Tending the garden

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Tending the garden


Kathleen Stephens
The author was U.S. Ambassador to the Republic of Korea from 2008 to 2011. She is the president of the Korea Economic Institute of America located in Washington, D.C.

Ambassadors spend most of their time in the capital city of the country to which they are accredited. They may see the value in getting out of the capital, but carving out time to get away from the press of official business is difficult. Traveling in your own home country is even less likely. You’ve probably met your ambassadorial counterpart serving in the capital of your own home nation, but you live and work thousands of miles apart and are unlikely to know each other well.

In the case of American and Korean ambassadors, though, it’s different. That’s because, since 1992, successive pairs of serving American envoys in Seoul and their Korean counterparts in Washington have joined together for “Ambassadors’ Dialogues,” traveling together across the United States to talk about the U.S.-Korea relationship.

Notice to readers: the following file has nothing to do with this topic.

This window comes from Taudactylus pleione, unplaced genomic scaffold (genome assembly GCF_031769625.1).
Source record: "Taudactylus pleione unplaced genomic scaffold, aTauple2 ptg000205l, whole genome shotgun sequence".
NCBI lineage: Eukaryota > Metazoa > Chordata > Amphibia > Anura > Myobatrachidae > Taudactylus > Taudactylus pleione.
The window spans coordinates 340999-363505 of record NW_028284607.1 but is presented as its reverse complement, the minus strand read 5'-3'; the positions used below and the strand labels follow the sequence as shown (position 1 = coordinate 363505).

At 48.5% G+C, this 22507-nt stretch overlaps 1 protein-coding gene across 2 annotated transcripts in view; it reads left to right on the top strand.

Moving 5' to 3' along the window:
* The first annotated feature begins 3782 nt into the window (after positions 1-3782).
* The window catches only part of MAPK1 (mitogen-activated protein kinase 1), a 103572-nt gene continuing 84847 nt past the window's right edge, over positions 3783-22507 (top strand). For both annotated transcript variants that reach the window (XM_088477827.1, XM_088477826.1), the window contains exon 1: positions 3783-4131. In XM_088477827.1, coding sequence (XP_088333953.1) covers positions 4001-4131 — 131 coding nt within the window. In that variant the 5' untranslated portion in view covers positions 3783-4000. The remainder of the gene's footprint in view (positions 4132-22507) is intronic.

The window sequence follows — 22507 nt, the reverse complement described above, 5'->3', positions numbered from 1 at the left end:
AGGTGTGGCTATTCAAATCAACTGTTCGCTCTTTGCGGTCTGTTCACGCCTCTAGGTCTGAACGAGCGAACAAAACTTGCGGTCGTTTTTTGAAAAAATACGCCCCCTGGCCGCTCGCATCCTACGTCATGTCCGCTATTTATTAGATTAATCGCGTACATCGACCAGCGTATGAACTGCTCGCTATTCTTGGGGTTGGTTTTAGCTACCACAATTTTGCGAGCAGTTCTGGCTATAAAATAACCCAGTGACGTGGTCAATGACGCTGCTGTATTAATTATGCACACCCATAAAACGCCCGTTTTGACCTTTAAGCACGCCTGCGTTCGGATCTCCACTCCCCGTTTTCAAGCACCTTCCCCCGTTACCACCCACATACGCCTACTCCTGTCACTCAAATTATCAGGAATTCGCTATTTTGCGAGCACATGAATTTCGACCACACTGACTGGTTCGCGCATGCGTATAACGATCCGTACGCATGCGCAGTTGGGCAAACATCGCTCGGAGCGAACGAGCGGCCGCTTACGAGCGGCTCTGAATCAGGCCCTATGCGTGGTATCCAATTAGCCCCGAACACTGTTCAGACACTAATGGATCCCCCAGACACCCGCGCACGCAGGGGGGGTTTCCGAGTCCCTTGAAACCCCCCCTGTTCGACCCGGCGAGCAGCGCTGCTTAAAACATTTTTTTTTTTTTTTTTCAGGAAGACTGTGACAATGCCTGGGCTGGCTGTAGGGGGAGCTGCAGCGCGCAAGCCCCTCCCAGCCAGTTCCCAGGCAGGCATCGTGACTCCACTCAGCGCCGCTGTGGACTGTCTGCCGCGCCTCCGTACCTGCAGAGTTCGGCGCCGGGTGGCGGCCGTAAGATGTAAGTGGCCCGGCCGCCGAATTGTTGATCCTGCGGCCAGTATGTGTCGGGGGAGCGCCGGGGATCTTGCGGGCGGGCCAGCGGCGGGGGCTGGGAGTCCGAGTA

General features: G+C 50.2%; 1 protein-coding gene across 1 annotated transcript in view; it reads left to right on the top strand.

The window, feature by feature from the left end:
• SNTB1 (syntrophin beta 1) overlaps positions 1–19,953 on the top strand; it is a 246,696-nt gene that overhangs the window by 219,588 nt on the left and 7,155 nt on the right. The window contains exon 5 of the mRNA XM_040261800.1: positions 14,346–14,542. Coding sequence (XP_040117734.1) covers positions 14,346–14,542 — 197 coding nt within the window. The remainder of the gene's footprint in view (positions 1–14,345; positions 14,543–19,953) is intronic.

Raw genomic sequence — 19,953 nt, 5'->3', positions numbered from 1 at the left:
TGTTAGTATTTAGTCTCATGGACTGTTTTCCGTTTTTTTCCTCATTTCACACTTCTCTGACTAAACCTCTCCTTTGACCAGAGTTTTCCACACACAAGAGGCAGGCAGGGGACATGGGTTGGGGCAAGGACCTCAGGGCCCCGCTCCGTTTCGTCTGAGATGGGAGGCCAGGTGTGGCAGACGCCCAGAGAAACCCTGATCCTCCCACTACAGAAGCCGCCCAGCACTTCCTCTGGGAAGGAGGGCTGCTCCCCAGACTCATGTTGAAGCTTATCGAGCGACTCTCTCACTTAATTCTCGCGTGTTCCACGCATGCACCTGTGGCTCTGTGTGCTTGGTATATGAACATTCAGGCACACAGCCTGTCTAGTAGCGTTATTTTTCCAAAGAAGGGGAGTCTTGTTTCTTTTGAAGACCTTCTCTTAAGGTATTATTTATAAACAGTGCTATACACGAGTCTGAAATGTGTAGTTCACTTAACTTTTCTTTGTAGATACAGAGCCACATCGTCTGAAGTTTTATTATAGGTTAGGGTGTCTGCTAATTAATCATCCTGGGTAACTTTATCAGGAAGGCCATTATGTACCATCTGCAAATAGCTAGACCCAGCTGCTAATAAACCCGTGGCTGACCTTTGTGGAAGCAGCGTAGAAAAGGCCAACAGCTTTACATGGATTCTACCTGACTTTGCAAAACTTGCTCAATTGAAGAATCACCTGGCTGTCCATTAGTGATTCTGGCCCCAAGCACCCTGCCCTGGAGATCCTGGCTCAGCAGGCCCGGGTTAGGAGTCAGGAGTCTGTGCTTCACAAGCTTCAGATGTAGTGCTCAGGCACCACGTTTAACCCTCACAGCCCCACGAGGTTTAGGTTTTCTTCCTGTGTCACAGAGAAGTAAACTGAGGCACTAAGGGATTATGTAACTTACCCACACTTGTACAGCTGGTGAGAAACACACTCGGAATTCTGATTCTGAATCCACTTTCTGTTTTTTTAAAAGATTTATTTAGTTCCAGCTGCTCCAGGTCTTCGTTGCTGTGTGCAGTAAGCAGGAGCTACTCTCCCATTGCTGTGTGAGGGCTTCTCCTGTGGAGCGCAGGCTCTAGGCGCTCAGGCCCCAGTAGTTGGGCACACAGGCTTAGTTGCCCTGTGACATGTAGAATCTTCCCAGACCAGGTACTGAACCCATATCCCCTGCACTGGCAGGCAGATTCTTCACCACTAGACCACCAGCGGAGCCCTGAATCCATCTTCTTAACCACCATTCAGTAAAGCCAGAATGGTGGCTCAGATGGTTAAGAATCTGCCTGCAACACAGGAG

The program is put together by the Korea Economic Institute of America (KEI), the organization I now head. It started not because either ambassador had too much spare time but because of the recognition that expanding American understanding of the relationship to “outside the Beltway” was essential to maintaining and growing it. So ambassadors began traveling together, initially in response to the terrible violence in Los Angeles in 1992 that frayed inter-community relations. Since then, it has expanded to be an ever-broader dialogue on trade, globalization, visas, North Korea issues and anything else of interest to local communities.

It is only the South Korean and American ambassadors who regularly travel together in such a program. The commitment to doing this, even when there are cleavages on particular policy issues, is something my diplomat colleagues elsewhere envy.